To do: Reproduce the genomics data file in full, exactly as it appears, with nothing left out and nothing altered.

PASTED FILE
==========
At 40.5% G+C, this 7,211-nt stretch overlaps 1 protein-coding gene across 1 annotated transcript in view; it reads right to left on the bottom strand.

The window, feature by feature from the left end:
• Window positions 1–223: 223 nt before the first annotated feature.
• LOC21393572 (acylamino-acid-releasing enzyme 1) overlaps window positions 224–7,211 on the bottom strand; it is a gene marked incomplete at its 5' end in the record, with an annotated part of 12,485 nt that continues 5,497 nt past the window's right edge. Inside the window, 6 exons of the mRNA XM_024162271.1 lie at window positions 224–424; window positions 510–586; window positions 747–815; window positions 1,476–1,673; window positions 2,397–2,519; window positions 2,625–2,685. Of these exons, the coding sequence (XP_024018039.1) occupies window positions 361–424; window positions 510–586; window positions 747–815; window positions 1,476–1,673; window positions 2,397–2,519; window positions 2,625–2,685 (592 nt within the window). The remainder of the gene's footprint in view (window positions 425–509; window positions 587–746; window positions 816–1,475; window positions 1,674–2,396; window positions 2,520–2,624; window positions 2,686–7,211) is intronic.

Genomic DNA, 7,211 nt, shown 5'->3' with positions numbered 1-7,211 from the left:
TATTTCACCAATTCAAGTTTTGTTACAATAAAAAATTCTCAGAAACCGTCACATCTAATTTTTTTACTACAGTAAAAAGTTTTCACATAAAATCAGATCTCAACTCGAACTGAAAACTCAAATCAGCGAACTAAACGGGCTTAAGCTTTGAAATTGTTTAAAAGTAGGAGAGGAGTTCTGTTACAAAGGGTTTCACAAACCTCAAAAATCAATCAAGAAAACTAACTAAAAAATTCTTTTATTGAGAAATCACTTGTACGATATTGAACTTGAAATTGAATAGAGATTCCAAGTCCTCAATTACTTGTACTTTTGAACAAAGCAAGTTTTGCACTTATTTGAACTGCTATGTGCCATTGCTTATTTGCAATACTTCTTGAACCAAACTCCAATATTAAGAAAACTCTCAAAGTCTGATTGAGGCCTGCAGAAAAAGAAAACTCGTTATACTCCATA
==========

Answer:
At 40.5% G+C, this 7,211-nt stretch overlaps 1 protein-coding gene across 1 annotated transcript in view; it reads right to left on the bottom strand.

The window, feature by feature from the left end:
• Window positions 1–223: 223 nt before the first annotated feature.
• LOC21393572 (acylamino-acid-releasing enzyme 1) overlaps window positions 224–7,211 on the bottom strand; it is a gene marked incomplete at its 5' end in the record, with an annotated part of 12,485 nt that continues 5,497 nt past the window's right edge. Inside the window, 6 exons of the mRNA XM_024162271.1 lie at window positions 224–424; window positions 510–586; window positions 747–815; window positions 1,476–1,673; window positions 2,397–2,519; window positions 2,625–2,685. Of these exons, the coding sequence (XP_024018039.1) occupies window positions 361–424; window positions 510–586; window positions 747–815; window positions 1,476–1,673; window positions 2,397–2,519; window positions 2,625–2,685 (592 nt within the window). The remainder of the gene's footprint in view (window positions 425–509; window positions 587–746; window positions 816–1,475; window positions 1,674–2,396; window positions 2,520–2,624; window positions 2,686–7,211) is intronic.

Genomic DNA, 7,211 nt, shown 5'->3' with positions numbered 1-7,211 from the left:
TATTTCACCAATTCAAGTTTTGTTACAATAAAAAATTCTCAGAAACCGTCACATCTAATTTTTTTACTACAGTAAAAAGTTTTCACATAAAATCAGATCTCAACTCGAACTGAAAACTCAAATCAGCGAACTAAACGGGCTTAAGCTTTGAAATTGTTTAAAAGTAGGAGAGGAGTTCTGTTACAAAGGGTTTCACAAACCTCAAAAATCAATCAAGAAAACTAACTAAAAAATTCTTTTATTGAGAAATCACTTGTACGATATTGAACTTGAAATTGAATAGAGATTCCAAGTCCTCAATTACTTGTACTTTTGAACAAAGCAAGTTTTGCACTTATTTGAACTGCTATGTGCCATTGCTTATTTGCAATACTTCTTGAACCAAACTCCAATATTAAGAAAACTCTCAAAGTCTGATTGAGGCCTGCAGAAAAAGAAAACTCGTTATACTCCATA